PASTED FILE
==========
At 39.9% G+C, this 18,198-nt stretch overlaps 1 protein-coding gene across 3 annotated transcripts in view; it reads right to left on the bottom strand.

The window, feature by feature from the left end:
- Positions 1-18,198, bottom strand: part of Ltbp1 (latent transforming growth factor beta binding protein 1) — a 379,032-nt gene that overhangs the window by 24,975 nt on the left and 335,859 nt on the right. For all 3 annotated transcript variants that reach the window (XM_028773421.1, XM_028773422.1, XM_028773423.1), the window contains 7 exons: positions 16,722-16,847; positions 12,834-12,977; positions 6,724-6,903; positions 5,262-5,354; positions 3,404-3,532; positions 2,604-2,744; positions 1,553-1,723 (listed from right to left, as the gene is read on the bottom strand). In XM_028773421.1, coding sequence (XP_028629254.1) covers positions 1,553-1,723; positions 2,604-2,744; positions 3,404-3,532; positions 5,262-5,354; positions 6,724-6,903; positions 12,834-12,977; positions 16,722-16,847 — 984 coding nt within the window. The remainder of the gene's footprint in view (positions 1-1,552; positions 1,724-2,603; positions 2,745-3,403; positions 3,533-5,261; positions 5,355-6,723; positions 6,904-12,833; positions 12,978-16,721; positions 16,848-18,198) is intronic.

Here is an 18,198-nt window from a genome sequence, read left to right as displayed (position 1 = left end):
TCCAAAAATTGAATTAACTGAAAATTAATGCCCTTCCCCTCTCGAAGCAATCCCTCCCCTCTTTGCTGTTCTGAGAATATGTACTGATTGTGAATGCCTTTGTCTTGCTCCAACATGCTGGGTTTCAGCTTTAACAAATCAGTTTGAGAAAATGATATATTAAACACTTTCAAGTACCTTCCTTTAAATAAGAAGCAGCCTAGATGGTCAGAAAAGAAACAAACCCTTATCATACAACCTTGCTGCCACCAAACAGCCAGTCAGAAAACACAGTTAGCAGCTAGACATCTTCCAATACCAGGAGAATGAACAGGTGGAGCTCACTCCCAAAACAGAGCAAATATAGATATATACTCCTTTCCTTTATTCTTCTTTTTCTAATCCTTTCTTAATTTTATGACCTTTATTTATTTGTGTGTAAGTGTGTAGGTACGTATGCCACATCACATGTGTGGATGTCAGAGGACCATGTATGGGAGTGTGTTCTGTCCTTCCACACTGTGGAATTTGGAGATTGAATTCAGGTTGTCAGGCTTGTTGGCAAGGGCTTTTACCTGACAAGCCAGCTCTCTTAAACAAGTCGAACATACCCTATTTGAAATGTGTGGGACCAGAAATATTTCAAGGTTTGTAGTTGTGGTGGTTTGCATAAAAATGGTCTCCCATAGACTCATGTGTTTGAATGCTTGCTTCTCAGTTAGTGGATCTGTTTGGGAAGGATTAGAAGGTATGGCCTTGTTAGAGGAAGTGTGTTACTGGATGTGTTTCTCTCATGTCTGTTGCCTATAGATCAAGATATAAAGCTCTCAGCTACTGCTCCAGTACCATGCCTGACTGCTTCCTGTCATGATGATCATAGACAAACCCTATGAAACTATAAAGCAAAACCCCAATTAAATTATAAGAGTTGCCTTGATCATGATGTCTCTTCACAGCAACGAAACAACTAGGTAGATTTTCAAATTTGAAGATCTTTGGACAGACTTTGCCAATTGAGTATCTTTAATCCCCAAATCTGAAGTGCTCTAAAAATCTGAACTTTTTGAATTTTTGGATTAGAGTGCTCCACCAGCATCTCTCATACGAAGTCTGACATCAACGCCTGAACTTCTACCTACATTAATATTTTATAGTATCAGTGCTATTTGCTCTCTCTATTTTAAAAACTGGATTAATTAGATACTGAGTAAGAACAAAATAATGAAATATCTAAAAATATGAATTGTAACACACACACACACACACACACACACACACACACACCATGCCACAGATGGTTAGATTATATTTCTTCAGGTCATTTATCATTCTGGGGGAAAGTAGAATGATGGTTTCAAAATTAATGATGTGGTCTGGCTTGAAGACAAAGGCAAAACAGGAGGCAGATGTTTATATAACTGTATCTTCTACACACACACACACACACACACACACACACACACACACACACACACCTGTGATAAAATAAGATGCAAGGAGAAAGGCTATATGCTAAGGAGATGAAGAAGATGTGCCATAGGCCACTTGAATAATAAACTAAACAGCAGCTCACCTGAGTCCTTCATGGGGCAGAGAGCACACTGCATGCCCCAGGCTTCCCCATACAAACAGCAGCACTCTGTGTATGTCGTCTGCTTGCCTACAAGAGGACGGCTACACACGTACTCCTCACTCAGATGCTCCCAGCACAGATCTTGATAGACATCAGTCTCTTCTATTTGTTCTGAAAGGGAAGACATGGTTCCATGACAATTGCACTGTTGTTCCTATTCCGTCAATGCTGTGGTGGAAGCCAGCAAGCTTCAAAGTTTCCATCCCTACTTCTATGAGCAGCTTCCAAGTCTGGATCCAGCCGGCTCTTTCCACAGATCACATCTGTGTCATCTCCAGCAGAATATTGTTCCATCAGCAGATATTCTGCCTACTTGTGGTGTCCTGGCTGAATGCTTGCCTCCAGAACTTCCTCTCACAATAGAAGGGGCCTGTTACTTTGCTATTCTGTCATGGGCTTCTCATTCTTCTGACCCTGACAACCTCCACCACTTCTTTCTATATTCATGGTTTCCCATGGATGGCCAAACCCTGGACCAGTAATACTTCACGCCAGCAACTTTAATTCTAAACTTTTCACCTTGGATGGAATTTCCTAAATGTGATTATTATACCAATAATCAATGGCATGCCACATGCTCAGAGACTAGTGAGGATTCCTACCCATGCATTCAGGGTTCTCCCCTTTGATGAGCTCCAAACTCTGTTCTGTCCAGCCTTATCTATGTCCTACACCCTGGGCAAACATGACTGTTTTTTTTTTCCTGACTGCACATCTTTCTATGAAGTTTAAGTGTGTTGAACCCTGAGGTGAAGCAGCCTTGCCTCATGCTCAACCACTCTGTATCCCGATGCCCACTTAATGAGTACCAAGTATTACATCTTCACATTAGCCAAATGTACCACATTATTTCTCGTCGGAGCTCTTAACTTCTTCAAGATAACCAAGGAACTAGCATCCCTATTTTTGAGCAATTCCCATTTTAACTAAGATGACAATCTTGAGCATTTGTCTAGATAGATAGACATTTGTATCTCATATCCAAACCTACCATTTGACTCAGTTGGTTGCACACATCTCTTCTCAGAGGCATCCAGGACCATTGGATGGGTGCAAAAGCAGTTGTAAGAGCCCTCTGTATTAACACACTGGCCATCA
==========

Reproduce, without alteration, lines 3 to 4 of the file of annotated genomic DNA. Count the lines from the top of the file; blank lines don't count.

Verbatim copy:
- Positions 1-18,198, bottom strand: part of Ltbp1 (latent transforming growth factor beta binding protein 1) — a 379,032-nt gene that overhangs the window by 24,975 nt on the left and 335,859 nt on the right. For all 3 annotated transcript variants that reach the window (XM_028773421.1, XM_028773422.1, XM_028773423.1), the window contains 7 exons: positions 16,722-16,847; positions 12,834-12,977; positions 6,724-6,903; positions 5,262-5,354; positions 3,404-3,532; positions 2,604-2,744; positions 1,553-1,723 (listed from right to left, as the gene is read on the bottom strand). In XM_028773421.1, coding sequence (XP_028629254.1) covers positions 1,553-1,723; positions 2,604-2,744; positions 3,404-3,532; positions 5,262-5,354; positions 6,724-6,903; positions 12,834-12,977; positions 16,722-16,847 — 984 coding nt within the window. The remainder of the gene's footprint in view (positions 1-1,552; positions 1,724-2,603; positions 2,745-3,403; positions 3,533-5,261; positions 5,355-6,723; positions 6,904-12,833; positions 12,978-16,721; positions 16,848-18,198) is intronic.

Here is an 18,198-nt window from a genome sequence, read left to right as displayed (position 1 = left end):